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Something New In Black Metal - 96%

Vortic, March 3rd, 2018

Here I am, again ranting how black metal has become mainstream. Seriously, the genre has spawned so many copycats of the original norwegian BM bands that barely anything original comes out these days. Pop metal in its truest form, bland, repetitive and talentless. Batushka, on the other hand are a breath of fresh air. How hasn't anyone come up with this earlier? Orthodox chants + black metal, holy shit, now this is something! Batushka are essentially the heavier, Orthodox version of Ghost, and I like that band. But while Ghost bring back the old and forgotten elements of heavy metal, Batushka managed to create something completely new and unheard of by building upon black metal tradition, instead of following it.

Now, look at the album cover. The moment I saw it I immediately knew what I was about to deal with - some crazy mashup of extreme metal and Christian traditions (being brought up in an Orthodox family myself). But I never expected that it would be to such an extent. The guitars you hear here feature traditional BM riffing on 8-stringers, but much more refined, melodic and clear. The tremolo sounds smooth and pleasant to listen to and the fact it isn't stale and lacking in diversity is good enough in itself. The clear production helps those guitars get through the listener much more easily, proving you don't need to record on a potato to be "kvlt" or, in general, you don't need to be "kvlt" to be interesting. The drums are in time and are quite impressive, actually. Normally BM drummers are not so "tight" on their blast beats and double bass, but here - the musician is clearly well trained and suits the music with his traditional yet professional extreme metal style. The bass, well, fine, you can hear it at least so you know it's there but nothing really special. Now we come to the vocals. The harsh vocals - again, typical but I do have to note I am surprised by how good the technique actually is (yes, I have an ear for such shit). The flow of air is steady and the screams are well maintained, so it is more than obvious the vocalist has dealt with quite a lot of other extreme metal projects in his career. As for those "soft" vocals, this is what everyone is here for - the Orthodox Christian chants, providing a satirical portrayal of these exact traditions by incorporating them in harsh "satanic" music. This "inversion" is the driving force of the whole band, you take something and you do it in the complete opposite way it is intended to be.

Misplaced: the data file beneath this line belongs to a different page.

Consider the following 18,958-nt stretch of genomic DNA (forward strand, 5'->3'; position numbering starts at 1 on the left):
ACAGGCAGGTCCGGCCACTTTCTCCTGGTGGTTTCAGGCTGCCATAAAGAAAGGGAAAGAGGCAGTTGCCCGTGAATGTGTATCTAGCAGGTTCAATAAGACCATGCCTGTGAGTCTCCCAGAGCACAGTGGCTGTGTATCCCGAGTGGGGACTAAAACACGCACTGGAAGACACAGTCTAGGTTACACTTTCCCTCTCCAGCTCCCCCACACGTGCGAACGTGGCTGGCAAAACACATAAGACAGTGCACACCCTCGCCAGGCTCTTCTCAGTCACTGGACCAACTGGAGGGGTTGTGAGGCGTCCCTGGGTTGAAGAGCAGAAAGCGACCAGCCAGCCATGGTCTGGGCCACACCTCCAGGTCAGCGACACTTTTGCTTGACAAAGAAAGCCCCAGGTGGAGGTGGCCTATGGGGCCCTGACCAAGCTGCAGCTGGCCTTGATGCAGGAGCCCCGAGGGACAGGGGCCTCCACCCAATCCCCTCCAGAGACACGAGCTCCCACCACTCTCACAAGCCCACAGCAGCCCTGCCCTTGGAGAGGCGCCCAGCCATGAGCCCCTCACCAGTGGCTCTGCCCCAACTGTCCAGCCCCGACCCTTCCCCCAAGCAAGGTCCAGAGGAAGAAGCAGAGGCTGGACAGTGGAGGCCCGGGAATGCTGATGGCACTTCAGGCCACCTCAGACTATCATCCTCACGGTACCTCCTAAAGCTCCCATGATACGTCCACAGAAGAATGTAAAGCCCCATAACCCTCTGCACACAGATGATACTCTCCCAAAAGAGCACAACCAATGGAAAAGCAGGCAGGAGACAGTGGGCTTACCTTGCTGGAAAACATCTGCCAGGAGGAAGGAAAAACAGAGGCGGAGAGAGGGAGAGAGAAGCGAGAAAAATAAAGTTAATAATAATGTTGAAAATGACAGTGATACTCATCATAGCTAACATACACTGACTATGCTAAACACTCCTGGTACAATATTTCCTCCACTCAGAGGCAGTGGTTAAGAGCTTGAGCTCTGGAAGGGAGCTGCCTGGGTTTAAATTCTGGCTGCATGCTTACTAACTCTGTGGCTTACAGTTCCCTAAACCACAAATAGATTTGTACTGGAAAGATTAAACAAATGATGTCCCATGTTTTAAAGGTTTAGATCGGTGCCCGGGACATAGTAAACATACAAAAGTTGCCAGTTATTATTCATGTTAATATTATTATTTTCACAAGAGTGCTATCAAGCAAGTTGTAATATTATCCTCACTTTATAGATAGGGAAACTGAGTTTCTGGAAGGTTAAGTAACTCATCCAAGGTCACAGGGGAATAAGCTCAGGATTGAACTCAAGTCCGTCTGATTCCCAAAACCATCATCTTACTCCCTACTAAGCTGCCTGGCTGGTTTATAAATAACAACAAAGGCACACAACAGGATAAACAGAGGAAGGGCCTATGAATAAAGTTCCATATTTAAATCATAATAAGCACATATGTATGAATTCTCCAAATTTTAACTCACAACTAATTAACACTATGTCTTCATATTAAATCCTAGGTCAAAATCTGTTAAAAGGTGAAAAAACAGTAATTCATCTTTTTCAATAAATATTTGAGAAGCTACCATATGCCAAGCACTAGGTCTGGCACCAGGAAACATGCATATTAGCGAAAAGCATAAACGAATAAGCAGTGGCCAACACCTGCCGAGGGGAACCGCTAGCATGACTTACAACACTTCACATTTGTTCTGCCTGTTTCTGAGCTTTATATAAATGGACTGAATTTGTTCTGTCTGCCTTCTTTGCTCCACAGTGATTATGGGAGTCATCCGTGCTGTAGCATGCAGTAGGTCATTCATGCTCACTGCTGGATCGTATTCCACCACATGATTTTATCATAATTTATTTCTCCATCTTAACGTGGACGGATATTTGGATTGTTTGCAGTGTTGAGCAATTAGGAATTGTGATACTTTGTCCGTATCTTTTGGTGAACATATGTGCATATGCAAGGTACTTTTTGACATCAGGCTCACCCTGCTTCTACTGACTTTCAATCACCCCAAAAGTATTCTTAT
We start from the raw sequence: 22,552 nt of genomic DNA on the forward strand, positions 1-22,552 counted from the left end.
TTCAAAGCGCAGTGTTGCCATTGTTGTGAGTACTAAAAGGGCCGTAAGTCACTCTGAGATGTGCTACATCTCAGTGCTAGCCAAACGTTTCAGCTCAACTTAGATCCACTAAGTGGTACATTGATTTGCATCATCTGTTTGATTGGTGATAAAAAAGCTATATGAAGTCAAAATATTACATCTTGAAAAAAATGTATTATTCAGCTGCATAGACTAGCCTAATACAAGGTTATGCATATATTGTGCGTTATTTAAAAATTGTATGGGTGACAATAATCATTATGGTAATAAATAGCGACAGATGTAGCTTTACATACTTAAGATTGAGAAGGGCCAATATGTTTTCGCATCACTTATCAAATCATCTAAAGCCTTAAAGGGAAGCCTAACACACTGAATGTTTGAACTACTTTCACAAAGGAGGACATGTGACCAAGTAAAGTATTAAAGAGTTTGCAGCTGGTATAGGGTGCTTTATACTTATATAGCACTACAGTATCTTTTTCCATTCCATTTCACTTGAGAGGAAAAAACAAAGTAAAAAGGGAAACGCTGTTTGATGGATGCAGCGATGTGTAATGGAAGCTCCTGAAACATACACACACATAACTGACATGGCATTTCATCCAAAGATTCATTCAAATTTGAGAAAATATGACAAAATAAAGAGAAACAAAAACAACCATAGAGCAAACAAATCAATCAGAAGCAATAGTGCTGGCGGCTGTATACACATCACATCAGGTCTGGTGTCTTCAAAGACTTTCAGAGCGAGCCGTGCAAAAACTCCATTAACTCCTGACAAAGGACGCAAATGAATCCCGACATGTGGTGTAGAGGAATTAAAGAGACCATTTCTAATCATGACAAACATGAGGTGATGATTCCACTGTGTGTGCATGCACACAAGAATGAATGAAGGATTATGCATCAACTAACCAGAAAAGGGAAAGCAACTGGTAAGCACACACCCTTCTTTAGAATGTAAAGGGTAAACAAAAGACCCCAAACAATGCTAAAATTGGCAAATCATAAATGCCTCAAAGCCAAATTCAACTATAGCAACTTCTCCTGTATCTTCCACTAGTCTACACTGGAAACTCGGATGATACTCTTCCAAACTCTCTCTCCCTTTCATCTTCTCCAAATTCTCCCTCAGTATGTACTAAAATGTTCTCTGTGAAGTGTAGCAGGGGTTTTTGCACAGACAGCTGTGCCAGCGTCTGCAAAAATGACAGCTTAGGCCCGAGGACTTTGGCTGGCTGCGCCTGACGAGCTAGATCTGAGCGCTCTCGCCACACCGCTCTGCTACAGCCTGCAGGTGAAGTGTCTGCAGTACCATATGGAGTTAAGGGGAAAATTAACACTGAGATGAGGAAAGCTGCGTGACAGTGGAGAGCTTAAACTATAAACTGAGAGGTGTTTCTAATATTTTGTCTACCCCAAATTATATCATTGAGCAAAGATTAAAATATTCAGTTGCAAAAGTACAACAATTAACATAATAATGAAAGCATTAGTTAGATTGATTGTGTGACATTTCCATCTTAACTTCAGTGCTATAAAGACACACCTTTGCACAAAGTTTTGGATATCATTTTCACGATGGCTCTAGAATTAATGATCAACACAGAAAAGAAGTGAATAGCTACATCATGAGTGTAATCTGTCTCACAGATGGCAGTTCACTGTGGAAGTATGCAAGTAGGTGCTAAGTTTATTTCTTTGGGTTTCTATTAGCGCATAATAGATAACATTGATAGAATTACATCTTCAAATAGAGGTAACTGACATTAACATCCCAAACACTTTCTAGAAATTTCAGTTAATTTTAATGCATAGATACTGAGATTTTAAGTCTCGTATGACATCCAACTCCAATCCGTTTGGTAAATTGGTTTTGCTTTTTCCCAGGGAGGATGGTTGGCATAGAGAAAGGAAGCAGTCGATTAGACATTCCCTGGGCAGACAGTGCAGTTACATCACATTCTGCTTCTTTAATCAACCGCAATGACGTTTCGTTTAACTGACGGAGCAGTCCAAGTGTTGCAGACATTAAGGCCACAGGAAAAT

So the flow of the music, from the beginning of the album to the very end is smooth. You put that record on and immerse yourself in something new and fresh. The songs all have a core sound that makes them go well together, but they are different from one-another, some are slower and deeper, others - faster and with more tremolo, some feature more chants, others - more screams etc. Diversity, although not so much, is indeed present here and it is enough to set this album apart from the tons and tons of garbage most BM bands produce. The lyrics are written in church Slavonic and from what I understand (which is not much, since the language is still quite different from Bulgarian) they are prayers ("Yekteniya"). And when you first read them they seem like actual Orthodox prayers. But you read them again and again and something seems off. The more of these you read the more God seems like this narcissistic, hypocritical yet still almighty being (a statement I have long lost interest in debating in defense of but is still rather intriguing). So, the style of the lyrics is a direct hyperbolisation of the one used in the Bible, the members do mean it when they say they aren't a Christian band.

This album isn't progressive, so it should take the average metalhead no more than 3 listens to completely appreciate this masterpiece. The combination of Orthodox Christianity and black metal seems like something that should've been done ages ago but we get it this late. But I am not complaining, because the execution of the concept really couldn't have been better. The production quality is exactly the one needed to make this album enjoyable, I express my most sincere apologies to the lo-fi fanboys here, this is not a harsh record in any way production-wise. And it is better that way. Well structured, steady, fresh and enjoyable, these are words few BM records deserve to be described with but are the ones that exactly fit my impression of Litourgiya. So, throw away that rotten potato and enjoy some real music.